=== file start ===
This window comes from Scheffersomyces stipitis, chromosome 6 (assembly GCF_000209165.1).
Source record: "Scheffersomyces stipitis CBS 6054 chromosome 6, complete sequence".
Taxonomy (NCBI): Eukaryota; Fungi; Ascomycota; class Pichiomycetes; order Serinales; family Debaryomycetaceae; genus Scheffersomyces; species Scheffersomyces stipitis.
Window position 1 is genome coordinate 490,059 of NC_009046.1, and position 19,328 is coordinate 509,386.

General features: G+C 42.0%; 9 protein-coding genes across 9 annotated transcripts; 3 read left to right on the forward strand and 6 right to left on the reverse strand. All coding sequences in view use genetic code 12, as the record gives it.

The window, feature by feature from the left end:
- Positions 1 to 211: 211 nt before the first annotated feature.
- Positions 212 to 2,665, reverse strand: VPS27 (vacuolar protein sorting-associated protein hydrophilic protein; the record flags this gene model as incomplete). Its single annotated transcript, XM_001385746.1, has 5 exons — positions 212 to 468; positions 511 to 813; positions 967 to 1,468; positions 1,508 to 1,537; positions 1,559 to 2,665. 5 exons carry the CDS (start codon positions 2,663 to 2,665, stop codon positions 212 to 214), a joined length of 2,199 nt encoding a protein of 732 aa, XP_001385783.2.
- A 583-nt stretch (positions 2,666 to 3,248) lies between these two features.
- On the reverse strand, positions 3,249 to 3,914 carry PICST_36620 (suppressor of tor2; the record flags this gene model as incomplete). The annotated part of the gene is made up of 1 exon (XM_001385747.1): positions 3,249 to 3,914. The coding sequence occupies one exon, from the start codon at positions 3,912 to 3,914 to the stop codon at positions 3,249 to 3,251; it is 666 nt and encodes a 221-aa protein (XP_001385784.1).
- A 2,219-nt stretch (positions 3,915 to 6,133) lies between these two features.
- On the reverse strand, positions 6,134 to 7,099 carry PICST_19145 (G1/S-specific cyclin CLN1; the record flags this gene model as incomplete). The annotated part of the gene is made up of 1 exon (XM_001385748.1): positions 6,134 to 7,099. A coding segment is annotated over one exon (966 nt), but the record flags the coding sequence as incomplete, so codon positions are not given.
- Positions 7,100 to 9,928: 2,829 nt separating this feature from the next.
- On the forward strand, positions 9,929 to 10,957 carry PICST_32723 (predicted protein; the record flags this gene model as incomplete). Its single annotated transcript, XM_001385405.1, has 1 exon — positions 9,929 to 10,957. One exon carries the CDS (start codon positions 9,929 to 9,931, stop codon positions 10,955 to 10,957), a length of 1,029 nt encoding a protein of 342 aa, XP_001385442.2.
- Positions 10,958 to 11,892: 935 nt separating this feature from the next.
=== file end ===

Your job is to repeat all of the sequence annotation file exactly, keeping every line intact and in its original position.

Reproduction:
This window comes from Scheffersomyces stipitis, chromosome 6 (assembly GCF_000209165.1).
Source record: "Scheffersomyces stipitis CBS 6054 chromosome 6, complete sequence".
Taxonomy (NCBI): Eukaryota; Fungi; Ascomycota; class Pichiomycetes; order Serinales; family Debaryomycetaceae; genus Scheffersomyces; species Scheffersomyces stipitis.
Window position 1 is genome coordinate 490,059 of NC_009046.1, and position 19,328 is coordinate 509,386.

General features: G+C 42.0%; 9 protein-coding genes across 9 annotated transcripts; 3 read left to right on the forward strand and 6 right to left on the reverse strand. All coding sequences in view use genetic code 12, as the record gives it.

The window, feature by feature from the left end:
- Positions 1 to 211: 211 nt before the first annotated feature.
- Positions 212 to 2,665, reverse strand: VPS27 (vacuolar protein sorting-associated protein hydrophilic protein; the record flags this gene model as incomplete). Its single annotated transcript, XM_001385746.1, has 5 exons — positions 212 to 468; positions 511 to 813; positions 967 to 1,468; positions 1,508 to 1,537; positions 1,559 to 2,665. 5 exons carry the CDS (start codon positions 2,663 to 2,665, stop codon positions 212 to 214), a joined length of 2,199 nt encoding a protein of 732 aa, XP_001385783.2.
- A 583-nt stretch (positions 2,666 to 3,248) lies between these two features.
- On the reverse strand, positions 3,249 to 3,914 carry PICST_36620 (suppressor of tor2; the record flags this gene model as incomplete). The annotated part of the gene is made up of 1 exon (XM_001385747.1): positions 3,249 to 3,914. The coding sequence occupies one exon, from the start codon at positions 3,912 to 3,914 to the stop codon at positions 3,249 to 3,251; it is 666 nt and encodes a 221-aa protein (XP_001385784.1).
- A 2,219-nt stretch (positions 3,915 to 6,133) lies between these two features.
- On the reverse strand, positions 6,134 to 7,099 carry PICST_19145 (G1/S-specific cyclin CLN1; the record flags this gene model as incomplete). The annotated part of the gene is made up of 1 exon (XM_001385748.1): positions 6,134 to 7,099. A coding segment is annotated over one exon (966 nt), but the record flags the coding sequence as incomplete, so codon positions are not given.
- Positions 7,100 to 9,928: 2,829 nt separating this feature from the next.
- On the forward strand, positions 9,929 to 10,957 carry PICST_32723 (predicted protein; the record flags this gene model as incomplete). Its single annotated transcript, XM_001385405.1, has 1 exon — positions 9,929 to 10,957. One exon carries the CDS (start codon positions 9,929 to 9,931, stop codon positions 10,955 to 10,957), a length of 1,029 nt encoding a protein of 342 aa, XP_001385442.2.
- Positions 10,958 to 11,892: 935 nt separating this feature from the next.